Species & Habitats

Wildlife in Washington face a wide range of threats, from disease and invasive species to declining habitat and climate change. The Washington Department of Fish and Wildlife is dedicated to conserving and protecting the state's wildlife -- including endangered and other at-risk species -- from these threats. Learn about the work we're doing to protect Washington habitats and what to do if you encounter an orphaned or problematic animal.

Two Canada geese sitting on a snowy bank next to a body of water.

Species news & important dates

A moose near a tree wearing a collar
WDFW starting moose monitoring project in northeast Washington

A project to monitor moose will allow biologists to assess moose survival rates, gather information on how they use the landscape, estimate pregnancy rates, and evaluate them for disease and parasites like ticks.

Brant goose standing in tidelands
Brant geese: a favorite in Western Washington

Brant geese are an interesting sight for wildlife watchers in Western Washington, and they also have a dedicated following among waterfowl hunters. These migratory geese winter in coastal bays, estuaries, and lagoons.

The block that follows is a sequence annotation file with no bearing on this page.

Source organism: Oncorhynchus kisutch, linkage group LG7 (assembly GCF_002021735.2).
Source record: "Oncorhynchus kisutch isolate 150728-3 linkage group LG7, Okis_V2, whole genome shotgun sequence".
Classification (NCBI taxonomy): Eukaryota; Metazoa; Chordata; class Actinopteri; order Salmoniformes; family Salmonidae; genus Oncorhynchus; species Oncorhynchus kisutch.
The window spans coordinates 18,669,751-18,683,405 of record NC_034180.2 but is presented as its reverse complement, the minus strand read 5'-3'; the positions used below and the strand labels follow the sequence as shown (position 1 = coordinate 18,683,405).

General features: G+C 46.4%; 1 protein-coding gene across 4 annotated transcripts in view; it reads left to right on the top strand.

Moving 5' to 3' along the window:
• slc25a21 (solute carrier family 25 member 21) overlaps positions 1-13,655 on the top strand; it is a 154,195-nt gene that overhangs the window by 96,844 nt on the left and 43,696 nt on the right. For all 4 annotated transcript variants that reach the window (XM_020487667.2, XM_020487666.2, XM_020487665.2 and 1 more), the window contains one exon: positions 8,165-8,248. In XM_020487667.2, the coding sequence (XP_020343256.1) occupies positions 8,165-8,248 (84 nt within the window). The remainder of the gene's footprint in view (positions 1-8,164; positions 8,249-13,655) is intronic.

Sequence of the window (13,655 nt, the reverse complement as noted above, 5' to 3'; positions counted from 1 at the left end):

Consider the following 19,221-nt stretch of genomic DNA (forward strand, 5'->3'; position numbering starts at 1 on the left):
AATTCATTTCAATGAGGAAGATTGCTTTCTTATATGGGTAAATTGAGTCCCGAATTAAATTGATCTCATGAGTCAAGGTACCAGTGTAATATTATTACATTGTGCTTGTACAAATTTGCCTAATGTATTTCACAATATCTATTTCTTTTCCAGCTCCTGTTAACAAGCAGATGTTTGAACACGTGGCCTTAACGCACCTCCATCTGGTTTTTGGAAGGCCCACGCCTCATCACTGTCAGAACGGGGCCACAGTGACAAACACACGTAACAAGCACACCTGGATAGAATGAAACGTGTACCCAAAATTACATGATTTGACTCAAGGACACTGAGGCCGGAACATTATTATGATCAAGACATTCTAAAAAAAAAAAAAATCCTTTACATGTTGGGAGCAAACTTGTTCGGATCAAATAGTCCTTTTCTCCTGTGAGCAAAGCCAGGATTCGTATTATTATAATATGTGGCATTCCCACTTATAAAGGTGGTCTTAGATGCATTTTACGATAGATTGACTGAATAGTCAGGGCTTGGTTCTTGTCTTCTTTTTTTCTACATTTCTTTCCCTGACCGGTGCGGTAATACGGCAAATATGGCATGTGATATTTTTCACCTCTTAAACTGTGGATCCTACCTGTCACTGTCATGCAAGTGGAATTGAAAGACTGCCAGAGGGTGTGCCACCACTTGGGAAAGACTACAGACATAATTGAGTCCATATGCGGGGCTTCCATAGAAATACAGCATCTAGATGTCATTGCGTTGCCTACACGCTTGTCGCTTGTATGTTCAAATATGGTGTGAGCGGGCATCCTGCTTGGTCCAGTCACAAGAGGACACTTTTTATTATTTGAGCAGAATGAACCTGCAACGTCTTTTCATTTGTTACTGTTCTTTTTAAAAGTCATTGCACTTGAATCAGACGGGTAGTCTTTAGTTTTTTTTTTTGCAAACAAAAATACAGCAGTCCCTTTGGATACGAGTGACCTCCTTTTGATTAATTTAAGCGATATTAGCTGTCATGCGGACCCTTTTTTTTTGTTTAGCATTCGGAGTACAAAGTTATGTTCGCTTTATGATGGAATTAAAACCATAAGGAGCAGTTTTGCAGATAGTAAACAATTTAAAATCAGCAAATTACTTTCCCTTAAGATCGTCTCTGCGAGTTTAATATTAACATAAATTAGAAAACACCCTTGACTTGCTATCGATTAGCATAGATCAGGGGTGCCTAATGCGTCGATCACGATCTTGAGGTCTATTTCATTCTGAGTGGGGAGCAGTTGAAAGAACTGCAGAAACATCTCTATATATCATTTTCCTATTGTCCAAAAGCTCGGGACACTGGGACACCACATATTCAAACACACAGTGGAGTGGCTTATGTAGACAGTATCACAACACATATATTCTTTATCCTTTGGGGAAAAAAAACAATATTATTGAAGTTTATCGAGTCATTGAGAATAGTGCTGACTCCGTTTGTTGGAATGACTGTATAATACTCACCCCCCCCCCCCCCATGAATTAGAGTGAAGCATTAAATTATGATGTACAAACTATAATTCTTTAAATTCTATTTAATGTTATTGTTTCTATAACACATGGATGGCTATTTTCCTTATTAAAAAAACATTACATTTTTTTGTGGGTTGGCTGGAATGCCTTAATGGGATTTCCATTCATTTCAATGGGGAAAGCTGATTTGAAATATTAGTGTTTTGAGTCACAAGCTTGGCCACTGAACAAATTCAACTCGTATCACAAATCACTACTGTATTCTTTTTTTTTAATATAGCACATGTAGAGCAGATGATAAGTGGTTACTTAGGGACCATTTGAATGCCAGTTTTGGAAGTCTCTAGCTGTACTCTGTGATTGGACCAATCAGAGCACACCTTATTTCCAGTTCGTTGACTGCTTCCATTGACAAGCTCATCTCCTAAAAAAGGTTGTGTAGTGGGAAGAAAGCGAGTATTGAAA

Conservation starts here

Blooming flowers in shrubsteppe habitat
Restoring Washington's shrubsteppe

Spanning over 10 million acres, the shrubsteppe landscape is vital for a variety of wildlife and plant species, and WDFW is working to protect it.

Mussel cage sits in shallow water near a beach
Mussel Watch monitors toxics in Puget Sound

Volunteer effort supports toxics monitoring across Puget Sound

A hawk with a transmitter on its' back
Wild flight of Washington hawk comes to an end

WDFW biologists followed a hawk on a recent amazing migration.

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